The guidance Section 11 of the Childcare Act requires local authorities to carry out an assessment of the sufficiency of childcare within their area as a first step to securing sufficient childcare. This process will give local authorities the evidence and information they need to facilitate and shape a childcare market that contains childcare which is sufficient, flexible, sustainable and responsive to parent’s needs. This guidance should be read in the context of the Joint Commissioning Framework and Guidance on the Children and Young People’s Plan, which all local authorities are already using in relation to the provision of children’s services.
This Code of Practice on the Provision of Free Nursery Education Places constitutes statutory guidance on the delivery of the free early learning and development entitlement for three- and four-year-olds. It is already clear from the high take-up that it is valued by parents. Local authorities must have regard to comprehensive statutory guidance set out in the code of practice (from September 2010 there will be a new code of practice) when making arrangements for the provision of free early education places. Securing the required amount of free early years provision needs to take place with the local authorities commissioning framework.
This practice guidance sets out the Government’s expectations for the Early Years Single Funding Formula (EYSFF) and provides guidance on how the formulae should be designed and implemented. The Government announced in June 2007 that local authorities (local authorities) will be required to design and implement a single local funding formula for funding the Free Entitlement to early years provision for 3 and 4 year olds across all sectors. The aim is to improve fairness and transparency in the way that funding is allocated to, and services commissioned from, providers who deliver the Free Entitlement. Dowload the PDF here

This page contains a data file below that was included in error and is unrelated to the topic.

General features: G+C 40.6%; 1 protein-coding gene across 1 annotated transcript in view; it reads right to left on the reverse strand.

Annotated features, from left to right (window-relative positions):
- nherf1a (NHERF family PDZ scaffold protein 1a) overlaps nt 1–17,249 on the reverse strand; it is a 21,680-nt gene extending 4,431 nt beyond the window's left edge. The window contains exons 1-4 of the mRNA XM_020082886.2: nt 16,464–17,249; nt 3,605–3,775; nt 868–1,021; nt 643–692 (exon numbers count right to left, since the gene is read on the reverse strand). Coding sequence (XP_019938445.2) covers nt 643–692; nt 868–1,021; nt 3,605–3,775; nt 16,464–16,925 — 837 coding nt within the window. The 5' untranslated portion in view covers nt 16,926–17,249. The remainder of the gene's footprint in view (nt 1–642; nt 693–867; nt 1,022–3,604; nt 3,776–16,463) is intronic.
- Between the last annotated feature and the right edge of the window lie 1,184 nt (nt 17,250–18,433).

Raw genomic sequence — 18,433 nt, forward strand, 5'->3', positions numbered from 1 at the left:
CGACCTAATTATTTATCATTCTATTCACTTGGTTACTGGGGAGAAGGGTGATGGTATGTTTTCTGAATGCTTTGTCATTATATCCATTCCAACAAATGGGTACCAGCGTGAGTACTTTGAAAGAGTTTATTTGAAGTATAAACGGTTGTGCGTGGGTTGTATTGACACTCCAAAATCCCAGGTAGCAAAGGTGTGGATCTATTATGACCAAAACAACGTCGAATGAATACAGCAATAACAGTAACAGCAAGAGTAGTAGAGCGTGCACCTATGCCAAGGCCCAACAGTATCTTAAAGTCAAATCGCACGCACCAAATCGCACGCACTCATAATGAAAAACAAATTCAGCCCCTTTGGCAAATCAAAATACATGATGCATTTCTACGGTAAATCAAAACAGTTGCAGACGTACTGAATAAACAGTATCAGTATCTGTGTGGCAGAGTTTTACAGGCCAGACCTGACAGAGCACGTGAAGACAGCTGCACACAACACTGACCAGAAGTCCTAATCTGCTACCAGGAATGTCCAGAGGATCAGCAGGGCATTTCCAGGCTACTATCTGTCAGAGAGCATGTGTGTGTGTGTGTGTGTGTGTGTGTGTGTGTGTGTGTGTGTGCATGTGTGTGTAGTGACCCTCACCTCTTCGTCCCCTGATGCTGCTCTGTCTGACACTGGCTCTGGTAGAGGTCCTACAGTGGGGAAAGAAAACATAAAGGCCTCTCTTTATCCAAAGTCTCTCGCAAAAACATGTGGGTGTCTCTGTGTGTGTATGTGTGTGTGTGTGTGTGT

Local authorities are required to provide family information services as guided under the Childcare Act 2006 (Section 12) which extends the existing duty to provide information to parents, to ensure parents and prospective parents can access the full range of information they may need for their children. Through the 'Parent Know How' scheme launched by the DCSF, support and information is provided to all. It enables support for all those in parenting roles through: telephone helplines digital services, syndicated print, video and audio content as well as a Parent Know How Directory – a comprehensive online directory.
This document discussed what extended schools are to provide and how. Extended schools are expected to provide a variety of services: wraparound childcare, access, or 'fast track' referral pathways to specialised health and social services, after-school clubs and study support, adult education and family learning sessions, parenting programmes and other family support, and other facilities. Working with the local authority governing bodies are to be fully involved at all stages of the commissioning process and endorse schools’ extended service strategies in order to ensure that all members of the local community can access and benefit from extended schools services.